16.

Monitoring and Control of a Project

16.1 PROJECT CONTEXT: MONITORING AND CONTROL OF A PROJECT
This chapter deals with unplanned events that can occur at any point during the project. Subjects covered are
y y y

controlling changes monitoring the project: anticipating, identifying and controlling risks monitoring changes to the organization.

16.2 CONTROLLING CHANGES
In order to provide stability to the project, project agreements must be recorded, and any changes to agreements must be evaluated for their effects upon other agreements. These agreements should thus be recorded in controlled documentation [1], and when an agreement is changed, then all other agreements that are based upon that agreement must be reevaluated. In order to control controlled documents in the project, it is proposed that there be a change control board [1] to review changes. The change control board would include the overall project manager, phase project managers, representatives of workers, users, the data processing group and business policy management, and perhaps a change control administration manager to update schedules and provide unbiased advice on business, technical and administrative decisions. Problems of interest to upper management, such as budget issues, would be escalated up to them for resolution. As the project progresses, the responsibilities of the phase managers might be consolidated and the change control board might grow smaller, eventually just handling maintenance changes rather than monitoring the project. When a phase is completed, resulting automated systems should go into maintenance mode. Changes to an automated system agreed upon by the change control board would be sent to a business group for design and to a maintenance group for implementation in the automated system. The maintenance group is often part or all of the group that did the development of the automated system. Once a phase is implemented, a help desk should take telephone calls from users of an automated system. The help desk would give advice on the use of the system and report on errors and suggested enhancements to the maintenance group who would go through the change board for review.

.As the automated system matures. strategies and goals project objectives. including descriptions of user interfaces*. priorities of objectives. provides control over the automated system. These documents should also be controlled. documents that extend beyond the project and should be maintained and kept up-todate are those with an asterisk next to them. strategies. then the automated system must be maintained.1 Controlled Documents Controlled documents may include the following: y y y y y y y y y y y y y y organizational objectives. y Once an automated system has been implemented. priorities of objectives. 16. After an automated system has been completed and goes into ³maintenance mode´. goals and constraints business requirements workflow requirements system requirements organizational business policies* interface plans* functional specifications* internal design documents (programming specifications)* vendor customization specifications* programs and program code* databases and data dictionary* test plans* performance and scalability requirements (a ³Performance and Adaptability Plan´)* user documentation. documentation that describes an automated system are functional specifications and internal design specifications.2. Doing so and enforcing that any changes to the automated system also be recorded in the functional and internal design specifications. As indicated in chapters 13 and 15. a user group might take over the change control board in reviewing changes.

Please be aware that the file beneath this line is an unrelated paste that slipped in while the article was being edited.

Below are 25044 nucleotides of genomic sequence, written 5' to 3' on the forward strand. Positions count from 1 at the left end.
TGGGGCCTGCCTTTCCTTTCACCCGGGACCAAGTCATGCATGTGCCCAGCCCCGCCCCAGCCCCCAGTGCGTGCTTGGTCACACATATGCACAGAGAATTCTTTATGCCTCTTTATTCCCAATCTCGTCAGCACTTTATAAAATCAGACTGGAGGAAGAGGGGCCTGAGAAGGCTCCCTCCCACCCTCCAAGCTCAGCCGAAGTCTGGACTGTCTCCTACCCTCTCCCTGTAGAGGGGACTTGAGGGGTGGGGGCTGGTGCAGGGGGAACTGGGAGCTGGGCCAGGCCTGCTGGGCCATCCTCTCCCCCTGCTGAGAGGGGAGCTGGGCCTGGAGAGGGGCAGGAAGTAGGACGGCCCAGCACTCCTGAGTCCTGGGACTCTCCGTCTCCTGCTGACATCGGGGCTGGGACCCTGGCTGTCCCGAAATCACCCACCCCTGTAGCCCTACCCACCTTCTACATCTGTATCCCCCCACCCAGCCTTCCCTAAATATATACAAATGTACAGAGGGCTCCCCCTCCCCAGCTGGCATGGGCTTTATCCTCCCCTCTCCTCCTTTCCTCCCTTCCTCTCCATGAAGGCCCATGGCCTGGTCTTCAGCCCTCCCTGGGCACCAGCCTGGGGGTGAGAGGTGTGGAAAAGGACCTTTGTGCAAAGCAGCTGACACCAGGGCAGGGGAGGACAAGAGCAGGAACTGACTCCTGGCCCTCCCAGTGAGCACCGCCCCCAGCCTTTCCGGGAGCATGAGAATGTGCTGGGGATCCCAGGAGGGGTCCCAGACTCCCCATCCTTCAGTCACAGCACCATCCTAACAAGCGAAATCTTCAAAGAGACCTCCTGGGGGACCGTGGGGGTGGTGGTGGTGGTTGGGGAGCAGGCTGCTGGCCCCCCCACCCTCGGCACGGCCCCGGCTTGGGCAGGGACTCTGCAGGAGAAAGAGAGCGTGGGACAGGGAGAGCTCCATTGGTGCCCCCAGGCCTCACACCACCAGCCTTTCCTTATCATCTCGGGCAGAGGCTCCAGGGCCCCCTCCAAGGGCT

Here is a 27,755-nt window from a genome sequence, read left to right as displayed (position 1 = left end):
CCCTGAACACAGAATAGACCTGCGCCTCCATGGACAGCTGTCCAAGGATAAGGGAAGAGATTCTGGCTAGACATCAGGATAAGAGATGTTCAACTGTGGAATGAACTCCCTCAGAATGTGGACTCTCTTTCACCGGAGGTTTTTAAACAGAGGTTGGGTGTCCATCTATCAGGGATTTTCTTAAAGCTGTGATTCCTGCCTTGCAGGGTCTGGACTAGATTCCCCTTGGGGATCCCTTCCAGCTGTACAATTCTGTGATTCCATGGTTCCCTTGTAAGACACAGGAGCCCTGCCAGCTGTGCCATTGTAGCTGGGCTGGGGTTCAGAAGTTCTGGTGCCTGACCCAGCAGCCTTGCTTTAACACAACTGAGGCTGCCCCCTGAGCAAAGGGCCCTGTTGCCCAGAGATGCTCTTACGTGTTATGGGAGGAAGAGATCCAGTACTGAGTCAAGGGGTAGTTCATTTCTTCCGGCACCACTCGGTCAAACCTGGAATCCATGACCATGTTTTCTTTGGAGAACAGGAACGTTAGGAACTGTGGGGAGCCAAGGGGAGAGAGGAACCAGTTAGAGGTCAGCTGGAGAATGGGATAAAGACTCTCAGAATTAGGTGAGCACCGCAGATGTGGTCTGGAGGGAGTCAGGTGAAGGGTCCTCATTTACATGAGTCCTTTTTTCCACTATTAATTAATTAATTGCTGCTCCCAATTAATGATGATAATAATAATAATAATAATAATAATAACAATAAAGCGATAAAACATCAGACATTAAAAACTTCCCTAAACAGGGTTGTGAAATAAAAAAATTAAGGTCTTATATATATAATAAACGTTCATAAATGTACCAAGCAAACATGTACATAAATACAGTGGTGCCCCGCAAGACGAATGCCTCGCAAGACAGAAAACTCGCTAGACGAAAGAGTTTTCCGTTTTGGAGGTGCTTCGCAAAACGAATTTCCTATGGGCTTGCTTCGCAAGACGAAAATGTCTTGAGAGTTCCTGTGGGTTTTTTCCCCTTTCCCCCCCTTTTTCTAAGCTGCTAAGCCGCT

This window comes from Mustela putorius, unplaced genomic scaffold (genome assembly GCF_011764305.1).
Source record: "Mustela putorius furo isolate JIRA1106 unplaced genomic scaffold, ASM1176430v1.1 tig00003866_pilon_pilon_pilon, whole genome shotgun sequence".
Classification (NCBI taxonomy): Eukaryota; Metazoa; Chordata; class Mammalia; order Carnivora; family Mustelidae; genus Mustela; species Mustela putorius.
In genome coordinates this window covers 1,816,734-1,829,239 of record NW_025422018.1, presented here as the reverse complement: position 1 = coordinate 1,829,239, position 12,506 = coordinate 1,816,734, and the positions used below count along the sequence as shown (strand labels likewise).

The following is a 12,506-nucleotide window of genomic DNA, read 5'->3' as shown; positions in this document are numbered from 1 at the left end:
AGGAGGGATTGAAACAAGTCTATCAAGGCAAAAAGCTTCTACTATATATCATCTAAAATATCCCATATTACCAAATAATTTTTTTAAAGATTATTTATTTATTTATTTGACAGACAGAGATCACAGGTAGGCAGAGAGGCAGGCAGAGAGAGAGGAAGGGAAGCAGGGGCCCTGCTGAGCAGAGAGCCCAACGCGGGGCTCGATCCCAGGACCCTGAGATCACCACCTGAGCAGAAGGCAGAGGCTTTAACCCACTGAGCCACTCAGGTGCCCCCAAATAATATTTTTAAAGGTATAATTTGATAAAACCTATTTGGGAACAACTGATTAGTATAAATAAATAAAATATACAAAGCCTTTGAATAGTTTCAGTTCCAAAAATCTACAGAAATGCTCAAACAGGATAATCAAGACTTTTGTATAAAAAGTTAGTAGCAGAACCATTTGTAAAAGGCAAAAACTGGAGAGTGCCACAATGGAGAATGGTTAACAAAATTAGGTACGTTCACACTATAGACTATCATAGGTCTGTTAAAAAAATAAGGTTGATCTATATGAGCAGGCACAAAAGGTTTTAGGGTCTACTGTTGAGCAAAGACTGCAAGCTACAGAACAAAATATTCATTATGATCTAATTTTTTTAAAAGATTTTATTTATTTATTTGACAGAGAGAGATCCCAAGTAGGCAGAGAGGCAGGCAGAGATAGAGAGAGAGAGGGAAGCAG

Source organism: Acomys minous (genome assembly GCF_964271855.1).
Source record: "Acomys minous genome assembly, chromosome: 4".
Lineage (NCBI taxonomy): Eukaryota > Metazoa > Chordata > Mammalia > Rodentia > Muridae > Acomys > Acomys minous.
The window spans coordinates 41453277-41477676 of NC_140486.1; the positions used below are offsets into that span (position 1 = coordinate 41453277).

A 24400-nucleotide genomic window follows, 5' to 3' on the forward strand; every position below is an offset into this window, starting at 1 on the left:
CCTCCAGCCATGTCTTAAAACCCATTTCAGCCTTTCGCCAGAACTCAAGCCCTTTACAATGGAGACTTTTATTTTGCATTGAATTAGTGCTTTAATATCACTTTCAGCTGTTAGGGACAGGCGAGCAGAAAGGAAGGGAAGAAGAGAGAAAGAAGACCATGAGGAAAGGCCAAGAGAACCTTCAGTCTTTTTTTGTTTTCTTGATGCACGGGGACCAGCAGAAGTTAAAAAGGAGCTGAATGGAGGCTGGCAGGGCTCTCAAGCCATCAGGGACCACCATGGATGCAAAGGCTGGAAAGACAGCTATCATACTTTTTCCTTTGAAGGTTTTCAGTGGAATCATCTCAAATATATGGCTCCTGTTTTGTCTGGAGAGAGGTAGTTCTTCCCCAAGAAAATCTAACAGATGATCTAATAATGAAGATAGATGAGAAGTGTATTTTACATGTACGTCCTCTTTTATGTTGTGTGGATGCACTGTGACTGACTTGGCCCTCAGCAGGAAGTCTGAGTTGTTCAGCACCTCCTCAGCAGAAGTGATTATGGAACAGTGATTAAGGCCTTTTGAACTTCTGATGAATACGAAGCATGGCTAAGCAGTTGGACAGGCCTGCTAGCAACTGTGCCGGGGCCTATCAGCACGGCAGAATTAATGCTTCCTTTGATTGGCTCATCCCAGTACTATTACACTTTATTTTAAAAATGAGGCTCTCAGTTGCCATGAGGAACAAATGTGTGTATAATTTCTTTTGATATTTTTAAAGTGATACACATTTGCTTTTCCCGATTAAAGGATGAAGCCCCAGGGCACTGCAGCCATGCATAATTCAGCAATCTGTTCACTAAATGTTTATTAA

This process. then the overall design will have to be re-visited to determine the change¶s effect on other phases of the project.Technical items from which an automated system can be built²program code and databases²are also controlled. 16. workflow or automated system and the documentation should be changed. Program code and databases for previous versions of the automated system are also kept in case a severe problem occurs that requires a changed automated system to be backed out. risks and contingency plans because they are likely to change and be updated quite often. both the agreement.4. Other documents than those listed above are less often controlled during the project. but should only be changed with careful consideration and consultations. including project plans.2 Change Control Board Questions the change board might ask are the following: y y Is the change necessary? When? What groups are impacted by the change? How will dependencies and schedules be impacted? Is there are more effective and preferred change to the one that is proposed? Can changes be consolidated? How and when can the change be best made with the least negative impact? Will the change also change the overall project? After approved: What is the priority of the changes with respect to other approved changes? y y y y If the change would change the overall project or change other phases in the project.3 Maintenance of an Automated System .2. called the release process or version control is described in detail in section 16. returning to a previous version. An error is an inconsistency between how an agreement.2. 16. workflow or automated system is implemented and how it is documented²this is either an error in the implementation or in the documentation. workflow or automated system is implemented when the implementation matches the documentation of it²for a change. Controlled documents can be used y y to control changes that may seriously harm a project to distinguish an error in the project from a change in the project.2. A change is a modification in the way an agreement.